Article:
Next week, my spring/summer CSA starts. The farmer’s markets aren’t far behind it. Can’t wait to visit the new one in Clarksville Commons or my favorite one down at the Wine Bin in Old Town EC.

This coming weekend is supposed to be lovely. Check out the azaleas if you get a chance.

Daytrippin’ Again and Again

Posted on

It is the season. To get in the car and head out looking for new places, and enjoying the weather.

The red buds are in bloom. So are the Kwanzan cherry trees. I have to head out to Brighton Dam to check on the progress at the azalea gardens. Maybe tomorrow we will do that.

We did get out to a few favorite places, and a new one.

We hit the Hawaiian Shaved Ice place on Liberty Road. Just northeast of where Wards Chapel meets Liberty Road. Had one absolutely awesome egg custard shave ice.

We went looking for Carhartt shorts. To National Harbor, no less. There is a Carhartt store there (go figure, a very traditional work oriented clothing company in a tourist destination). This was our first visit to the evolving tourist spot. We had an excellent lunch at Rosa Mexicano, and then slogged our way home through downtown DC. It made us remember just why we retired, and don’t regret that commute every night. By the way, the fish tacos at the restaurant. Amazing.

Spring is our favorite time to hit the back roads, enjoy the scenery and venture into previously unexplored sections of the tristate area.

Any suggestions for places to go?

“Meat” Me in Westminster

Posted on

I really miss having a weekly food delivery service, that provides me with locally sourced pasture raised meats. When we lost Friends and Farms, and the reasonably priced option of meats from Wayne Nell in PA, I scrambled while looking for an alternative that gave us something that flavorful, without costing a large amount of money.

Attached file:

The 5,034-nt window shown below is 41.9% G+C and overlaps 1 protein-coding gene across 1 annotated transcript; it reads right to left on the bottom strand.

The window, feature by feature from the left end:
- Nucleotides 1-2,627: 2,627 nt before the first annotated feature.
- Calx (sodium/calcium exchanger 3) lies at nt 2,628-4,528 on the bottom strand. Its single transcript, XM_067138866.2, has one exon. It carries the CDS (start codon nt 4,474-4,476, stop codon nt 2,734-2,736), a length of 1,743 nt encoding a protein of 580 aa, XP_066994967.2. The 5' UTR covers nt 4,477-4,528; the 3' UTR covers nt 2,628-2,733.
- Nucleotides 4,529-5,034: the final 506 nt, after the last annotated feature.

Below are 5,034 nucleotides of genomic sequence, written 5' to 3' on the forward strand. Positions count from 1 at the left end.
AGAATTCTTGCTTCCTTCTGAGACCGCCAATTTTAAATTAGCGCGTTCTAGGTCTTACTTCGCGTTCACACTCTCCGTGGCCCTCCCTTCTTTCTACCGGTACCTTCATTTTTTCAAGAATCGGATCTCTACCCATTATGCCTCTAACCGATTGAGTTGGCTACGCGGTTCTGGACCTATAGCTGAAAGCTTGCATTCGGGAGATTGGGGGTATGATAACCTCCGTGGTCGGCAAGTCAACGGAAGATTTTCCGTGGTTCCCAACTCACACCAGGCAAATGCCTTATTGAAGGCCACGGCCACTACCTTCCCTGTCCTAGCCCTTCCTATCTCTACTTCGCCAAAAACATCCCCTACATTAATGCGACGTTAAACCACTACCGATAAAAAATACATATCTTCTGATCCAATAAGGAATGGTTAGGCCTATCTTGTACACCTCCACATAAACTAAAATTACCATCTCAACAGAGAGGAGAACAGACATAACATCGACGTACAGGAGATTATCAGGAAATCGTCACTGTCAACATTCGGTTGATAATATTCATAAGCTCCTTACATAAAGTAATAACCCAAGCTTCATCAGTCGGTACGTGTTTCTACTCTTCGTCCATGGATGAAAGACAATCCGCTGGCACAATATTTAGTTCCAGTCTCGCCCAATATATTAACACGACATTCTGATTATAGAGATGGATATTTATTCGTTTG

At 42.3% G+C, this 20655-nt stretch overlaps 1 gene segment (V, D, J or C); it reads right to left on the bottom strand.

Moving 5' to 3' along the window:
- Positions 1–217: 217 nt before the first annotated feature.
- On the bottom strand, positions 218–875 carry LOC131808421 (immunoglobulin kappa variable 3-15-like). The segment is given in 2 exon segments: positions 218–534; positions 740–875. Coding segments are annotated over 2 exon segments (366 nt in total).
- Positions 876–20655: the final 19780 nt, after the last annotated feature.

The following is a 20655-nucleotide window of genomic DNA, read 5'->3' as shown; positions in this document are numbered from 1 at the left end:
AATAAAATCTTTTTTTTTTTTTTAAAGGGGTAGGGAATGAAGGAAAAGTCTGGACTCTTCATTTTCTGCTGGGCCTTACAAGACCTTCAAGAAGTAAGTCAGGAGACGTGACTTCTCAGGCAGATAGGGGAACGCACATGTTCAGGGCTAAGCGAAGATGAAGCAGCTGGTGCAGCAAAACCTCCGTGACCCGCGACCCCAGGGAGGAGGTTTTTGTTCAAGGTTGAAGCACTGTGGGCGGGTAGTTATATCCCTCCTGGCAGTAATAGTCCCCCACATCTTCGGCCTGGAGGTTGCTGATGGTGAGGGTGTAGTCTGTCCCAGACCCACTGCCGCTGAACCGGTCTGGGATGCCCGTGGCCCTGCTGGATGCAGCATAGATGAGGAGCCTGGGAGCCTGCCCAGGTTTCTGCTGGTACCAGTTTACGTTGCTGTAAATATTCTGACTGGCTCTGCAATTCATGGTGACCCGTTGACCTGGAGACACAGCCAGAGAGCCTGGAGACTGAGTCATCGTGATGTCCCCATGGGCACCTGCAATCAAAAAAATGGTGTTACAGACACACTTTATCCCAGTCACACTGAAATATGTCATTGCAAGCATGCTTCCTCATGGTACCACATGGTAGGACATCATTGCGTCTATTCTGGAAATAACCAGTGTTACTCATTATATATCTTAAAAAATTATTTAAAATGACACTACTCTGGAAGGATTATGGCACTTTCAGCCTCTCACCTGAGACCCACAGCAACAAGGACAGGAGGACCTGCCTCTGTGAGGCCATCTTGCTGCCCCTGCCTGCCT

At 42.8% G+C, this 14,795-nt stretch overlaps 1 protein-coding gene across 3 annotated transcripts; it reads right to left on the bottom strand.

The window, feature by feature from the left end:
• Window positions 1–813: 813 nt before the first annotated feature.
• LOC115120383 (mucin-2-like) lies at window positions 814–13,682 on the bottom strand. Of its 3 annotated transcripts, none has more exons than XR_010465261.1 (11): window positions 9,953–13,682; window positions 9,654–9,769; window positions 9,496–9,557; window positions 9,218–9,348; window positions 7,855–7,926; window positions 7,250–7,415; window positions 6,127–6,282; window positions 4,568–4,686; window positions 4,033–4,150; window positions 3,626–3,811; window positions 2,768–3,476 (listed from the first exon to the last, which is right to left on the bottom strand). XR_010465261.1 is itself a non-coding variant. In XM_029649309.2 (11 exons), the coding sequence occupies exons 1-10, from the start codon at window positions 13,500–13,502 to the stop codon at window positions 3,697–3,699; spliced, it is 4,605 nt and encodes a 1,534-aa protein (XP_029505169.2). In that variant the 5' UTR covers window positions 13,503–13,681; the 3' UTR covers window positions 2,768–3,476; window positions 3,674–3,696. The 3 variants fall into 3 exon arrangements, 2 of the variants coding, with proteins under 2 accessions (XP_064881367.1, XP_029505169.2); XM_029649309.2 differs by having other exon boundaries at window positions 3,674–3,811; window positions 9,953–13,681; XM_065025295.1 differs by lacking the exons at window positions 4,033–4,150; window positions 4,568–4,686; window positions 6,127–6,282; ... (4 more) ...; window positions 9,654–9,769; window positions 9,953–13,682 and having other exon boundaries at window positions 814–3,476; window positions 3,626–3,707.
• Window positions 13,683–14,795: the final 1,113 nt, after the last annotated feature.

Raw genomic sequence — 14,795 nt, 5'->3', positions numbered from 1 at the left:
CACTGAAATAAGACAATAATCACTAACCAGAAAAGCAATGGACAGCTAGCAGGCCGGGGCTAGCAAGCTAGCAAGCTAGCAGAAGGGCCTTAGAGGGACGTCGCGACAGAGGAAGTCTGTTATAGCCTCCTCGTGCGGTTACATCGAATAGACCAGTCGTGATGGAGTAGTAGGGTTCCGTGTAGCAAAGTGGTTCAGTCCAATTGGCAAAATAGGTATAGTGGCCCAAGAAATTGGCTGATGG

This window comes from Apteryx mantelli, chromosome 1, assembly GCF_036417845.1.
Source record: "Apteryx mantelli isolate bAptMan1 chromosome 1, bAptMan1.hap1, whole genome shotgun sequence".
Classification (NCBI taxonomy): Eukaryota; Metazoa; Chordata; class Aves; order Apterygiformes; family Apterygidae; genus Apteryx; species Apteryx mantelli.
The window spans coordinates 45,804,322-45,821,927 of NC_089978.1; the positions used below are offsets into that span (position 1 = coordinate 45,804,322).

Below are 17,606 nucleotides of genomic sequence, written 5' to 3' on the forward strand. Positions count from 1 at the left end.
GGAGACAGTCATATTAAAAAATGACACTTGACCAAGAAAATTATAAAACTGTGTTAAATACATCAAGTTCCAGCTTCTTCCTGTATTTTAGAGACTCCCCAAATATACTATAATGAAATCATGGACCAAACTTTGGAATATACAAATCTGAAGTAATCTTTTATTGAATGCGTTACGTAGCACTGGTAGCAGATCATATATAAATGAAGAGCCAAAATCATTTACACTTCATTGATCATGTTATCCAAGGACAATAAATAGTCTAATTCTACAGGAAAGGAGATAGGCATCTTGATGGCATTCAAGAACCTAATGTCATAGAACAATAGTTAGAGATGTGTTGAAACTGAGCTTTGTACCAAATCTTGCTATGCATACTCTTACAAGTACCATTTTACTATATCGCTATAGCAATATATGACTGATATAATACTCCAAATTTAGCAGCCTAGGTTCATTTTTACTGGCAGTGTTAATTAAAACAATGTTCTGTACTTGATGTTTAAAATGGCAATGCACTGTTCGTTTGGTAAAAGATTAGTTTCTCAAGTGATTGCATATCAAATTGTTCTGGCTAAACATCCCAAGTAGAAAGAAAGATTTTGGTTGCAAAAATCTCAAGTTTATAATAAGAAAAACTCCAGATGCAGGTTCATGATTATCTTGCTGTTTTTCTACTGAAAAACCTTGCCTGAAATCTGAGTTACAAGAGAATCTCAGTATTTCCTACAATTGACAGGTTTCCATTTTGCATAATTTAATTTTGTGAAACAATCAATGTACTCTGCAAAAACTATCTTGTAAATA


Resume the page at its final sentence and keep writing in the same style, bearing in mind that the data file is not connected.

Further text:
Simply put, excellent quality in pasture raised meats isn’t inexpensive.

I discovered Evermore Farm in a roundabout way. I saw their post before Christmas featuring Rheb’s chocolates. They were located not far from one of my favorite year round farm stands, Baugher’s in Westminster. We took a trip out there, met the owner, and became a fan of their products. Their beef, pork and lamb were competively priced, and they were an outstanding product. Love their lamb merguez sausage.

Fast forward to the announcement of their CSA, a four month program, with small, medium and large shares. An option to buy chicken, and eggs. Delivery or farm pick up. I signed up too late for delivery, so we headed out to the farm for our first small share pickup. A good size for two people. 8-9 pounds of meat a month. Roughly $8-9 a pound, with much of what you are getting the more expensive cuts of meat, so it is worth the cost.

Not long after joining this meat CSA, we see that another favorite source, albeit almost as far away from us, Copper Penny Farm, is now offering a meat CSA. Two sizes. Small is 12 pounds and large is 25 pounds a month. A bit more than we would likely use, but a very good value for a family. They also have an egg option.

For us, we did add the poultry and egg option from Evermore.

We could have chosen three dozen a month, but two dozen is perfect for the two of us.

I have already planned my monthly trips. Next month, pick up CSA and hit Baugher’s for vegetable plants for my community garden. June, pick up CSA and head to Old Westminster Winery for my quarterly wine club pick up. July? Head over to Baugher’s orchards to pick peaches. Between the insulated bags, and my various ice packs, we can do this.